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Coordination Exercise Examples

Coordination is one element of movement that is important in sports and in day-to-day living. Coordination generally refers to moving two or more parts of your body at the same time to achieve a specific goal. That could mean turning a doorknob, performing dance steps or hitting a baseball with a bat. Adding certain exercises to your daily routine may improve your coordination overall.

Circles

Moving your upper and lower body at the same time in opposite directions is a challenge for many people and, as such, is an effective exercise to improve your overall coordination. Stand comfortably and hold out your arms. Move one arm in forward circles and the other in backward circles. Also, circle one arm and one leg at the same time or do one leg with both arms going in opposite directions.

Jumping Rope

Jumping rope is a common exercise in boxing and martial arts to improve footwork, balance and coordination. You will get into a rhythm after some practice, so mix up your routine once you’re comfortable with the basic motion. Run in place while spinning the rope, hop on one foot, alternate kicking one foot out and cross the rope in front of you. Experiment with different footwork combinations to challenge your coordination.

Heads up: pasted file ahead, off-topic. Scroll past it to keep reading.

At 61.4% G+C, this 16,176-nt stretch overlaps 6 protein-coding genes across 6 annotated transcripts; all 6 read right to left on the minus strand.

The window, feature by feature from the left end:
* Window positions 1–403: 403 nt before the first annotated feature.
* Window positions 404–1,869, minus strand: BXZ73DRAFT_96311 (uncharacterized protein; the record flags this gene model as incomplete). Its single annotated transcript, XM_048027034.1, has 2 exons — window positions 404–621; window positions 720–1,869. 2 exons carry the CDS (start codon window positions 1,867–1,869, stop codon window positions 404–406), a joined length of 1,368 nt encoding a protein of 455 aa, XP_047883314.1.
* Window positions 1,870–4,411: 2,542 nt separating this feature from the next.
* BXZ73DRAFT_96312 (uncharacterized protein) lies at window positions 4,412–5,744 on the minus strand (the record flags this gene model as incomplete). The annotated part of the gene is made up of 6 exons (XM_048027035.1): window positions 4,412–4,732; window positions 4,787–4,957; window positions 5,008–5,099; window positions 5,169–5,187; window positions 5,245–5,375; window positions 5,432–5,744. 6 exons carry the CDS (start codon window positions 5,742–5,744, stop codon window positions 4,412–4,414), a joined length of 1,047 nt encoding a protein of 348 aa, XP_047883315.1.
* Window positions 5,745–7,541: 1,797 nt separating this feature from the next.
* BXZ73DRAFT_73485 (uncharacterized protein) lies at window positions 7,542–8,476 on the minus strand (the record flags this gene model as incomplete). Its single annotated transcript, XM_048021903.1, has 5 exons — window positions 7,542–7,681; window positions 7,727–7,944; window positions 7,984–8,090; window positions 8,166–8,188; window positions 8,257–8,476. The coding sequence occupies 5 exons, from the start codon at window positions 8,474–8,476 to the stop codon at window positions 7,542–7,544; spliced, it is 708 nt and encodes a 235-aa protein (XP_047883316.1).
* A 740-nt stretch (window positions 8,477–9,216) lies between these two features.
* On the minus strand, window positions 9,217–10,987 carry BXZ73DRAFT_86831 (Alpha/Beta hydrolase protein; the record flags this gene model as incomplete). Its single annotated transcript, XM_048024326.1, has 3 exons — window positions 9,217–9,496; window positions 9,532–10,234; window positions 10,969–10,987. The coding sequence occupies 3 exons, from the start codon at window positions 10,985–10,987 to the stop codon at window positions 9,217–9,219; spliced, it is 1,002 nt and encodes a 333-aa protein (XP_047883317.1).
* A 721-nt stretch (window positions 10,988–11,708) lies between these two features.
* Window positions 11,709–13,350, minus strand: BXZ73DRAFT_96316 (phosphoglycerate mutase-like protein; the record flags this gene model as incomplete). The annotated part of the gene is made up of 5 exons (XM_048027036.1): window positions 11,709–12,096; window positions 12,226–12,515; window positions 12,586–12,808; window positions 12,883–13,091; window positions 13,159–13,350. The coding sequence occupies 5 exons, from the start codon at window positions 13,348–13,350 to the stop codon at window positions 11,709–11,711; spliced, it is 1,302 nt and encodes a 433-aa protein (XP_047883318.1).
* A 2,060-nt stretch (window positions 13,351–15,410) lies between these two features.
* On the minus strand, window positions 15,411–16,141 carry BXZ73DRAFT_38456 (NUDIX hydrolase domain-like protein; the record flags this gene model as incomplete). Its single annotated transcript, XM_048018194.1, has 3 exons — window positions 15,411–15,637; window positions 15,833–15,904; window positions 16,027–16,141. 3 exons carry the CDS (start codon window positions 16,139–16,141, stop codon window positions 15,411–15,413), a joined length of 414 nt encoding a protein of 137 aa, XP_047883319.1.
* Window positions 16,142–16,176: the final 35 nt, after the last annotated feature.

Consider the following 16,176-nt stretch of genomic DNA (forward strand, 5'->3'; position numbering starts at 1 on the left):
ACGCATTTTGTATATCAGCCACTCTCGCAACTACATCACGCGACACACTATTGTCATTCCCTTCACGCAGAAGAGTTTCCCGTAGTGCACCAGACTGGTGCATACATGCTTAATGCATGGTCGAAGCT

Speed Bag

The speed bag is another boxing staple and effective coordination exercise. Just as with rope jumping, you can create a rhythm with the speed bag, so it is a good idea to change the routine as you go. Hit the bag with different parts of your hand or change the number of times it bounces back and forth before you hit it again. In the beginning, just making contact each time is enough to challenge your reflexes and coordination.

Racquet Sports

Sports that are played with a racquet and ball -- such as tennis, squash, racquetball and ping pong -- are effective coordination exercises. If you don’t have a partner, hit the ball against a wall or tilt the ping pong table up to hit the ball to yourself. Practice moving from side to side and hitting the ball from different elevations to refine your hand-eye coordination.

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About the Author

Joshua McCarron has been writing both online and offline since 1995. He has been employed as a copywriter since 2005 and in that position has written numerous blogs, online articles, websites, sales letters and news releases. McCarron graduated from York University in Toronto with a bachelor's degree in English.

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